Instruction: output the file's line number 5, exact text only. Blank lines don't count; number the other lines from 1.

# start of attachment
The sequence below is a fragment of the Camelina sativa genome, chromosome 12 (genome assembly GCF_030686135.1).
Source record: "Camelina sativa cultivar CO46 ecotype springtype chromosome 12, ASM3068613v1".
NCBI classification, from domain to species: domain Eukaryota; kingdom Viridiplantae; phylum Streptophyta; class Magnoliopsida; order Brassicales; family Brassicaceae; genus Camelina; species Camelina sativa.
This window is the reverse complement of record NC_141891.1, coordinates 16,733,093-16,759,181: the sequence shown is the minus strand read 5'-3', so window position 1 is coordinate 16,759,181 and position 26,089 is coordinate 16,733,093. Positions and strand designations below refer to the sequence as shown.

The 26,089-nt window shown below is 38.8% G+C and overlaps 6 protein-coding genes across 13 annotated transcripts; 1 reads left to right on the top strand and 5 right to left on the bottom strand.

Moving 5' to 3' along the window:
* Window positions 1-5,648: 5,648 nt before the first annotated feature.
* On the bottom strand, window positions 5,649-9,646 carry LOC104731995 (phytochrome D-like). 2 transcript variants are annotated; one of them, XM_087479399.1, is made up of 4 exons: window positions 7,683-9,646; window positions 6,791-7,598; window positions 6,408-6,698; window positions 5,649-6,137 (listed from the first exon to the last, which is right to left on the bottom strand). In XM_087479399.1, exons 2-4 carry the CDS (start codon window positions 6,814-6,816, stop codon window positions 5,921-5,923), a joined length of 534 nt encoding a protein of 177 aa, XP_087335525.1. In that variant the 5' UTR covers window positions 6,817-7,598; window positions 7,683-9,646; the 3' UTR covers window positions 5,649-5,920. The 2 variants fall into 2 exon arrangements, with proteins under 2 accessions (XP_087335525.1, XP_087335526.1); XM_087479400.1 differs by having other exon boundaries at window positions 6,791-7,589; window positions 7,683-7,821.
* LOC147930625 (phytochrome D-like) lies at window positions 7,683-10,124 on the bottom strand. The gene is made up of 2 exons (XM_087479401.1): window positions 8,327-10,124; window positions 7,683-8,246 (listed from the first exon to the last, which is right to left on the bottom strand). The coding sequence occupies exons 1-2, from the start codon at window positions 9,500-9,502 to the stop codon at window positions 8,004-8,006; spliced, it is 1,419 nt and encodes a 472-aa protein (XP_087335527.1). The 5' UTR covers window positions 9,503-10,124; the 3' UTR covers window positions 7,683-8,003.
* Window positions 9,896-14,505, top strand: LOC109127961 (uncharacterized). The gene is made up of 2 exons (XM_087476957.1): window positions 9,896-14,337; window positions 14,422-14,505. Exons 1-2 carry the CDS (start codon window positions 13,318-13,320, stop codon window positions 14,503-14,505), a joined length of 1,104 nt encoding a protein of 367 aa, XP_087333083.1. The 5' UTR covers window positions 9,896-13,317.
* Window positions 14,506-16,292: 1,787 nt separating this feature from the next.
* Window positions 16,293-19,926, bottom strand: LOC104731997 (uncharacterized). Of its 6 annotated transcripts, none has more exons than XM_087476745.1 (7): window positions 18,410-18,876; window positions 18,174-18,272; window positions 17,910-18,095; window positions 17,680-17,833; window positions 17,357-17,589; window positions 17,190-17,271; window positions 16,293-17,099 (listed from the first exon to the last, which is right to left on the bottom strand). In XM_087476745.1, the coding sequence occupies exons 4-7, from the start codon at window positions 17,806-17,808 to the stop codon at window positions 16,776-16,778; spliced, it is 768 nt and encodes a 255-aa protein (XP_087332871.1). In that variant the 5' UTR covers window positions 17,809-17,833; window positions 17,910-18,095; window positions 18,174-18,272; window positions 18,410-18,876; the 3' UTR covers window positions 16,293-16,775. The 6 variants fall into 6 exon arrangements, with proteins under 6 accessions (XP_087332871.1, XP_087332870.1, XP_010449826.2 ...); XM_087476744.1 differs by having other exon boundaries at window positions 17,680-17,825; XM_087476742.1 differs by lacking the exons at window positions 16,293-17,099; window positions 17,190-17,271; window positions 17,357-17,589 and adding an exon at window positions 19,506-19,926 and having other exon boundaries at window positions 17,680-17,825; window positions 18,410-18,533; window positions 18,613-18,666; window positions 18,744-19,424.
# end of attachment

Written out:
The 26,089-nt window shown below is 38.8% G+C and overlaps 6 protein-coding genes across 13 annotated transcripts; 1 reads left to right on the top strand and 5 right to left on the bottom strand.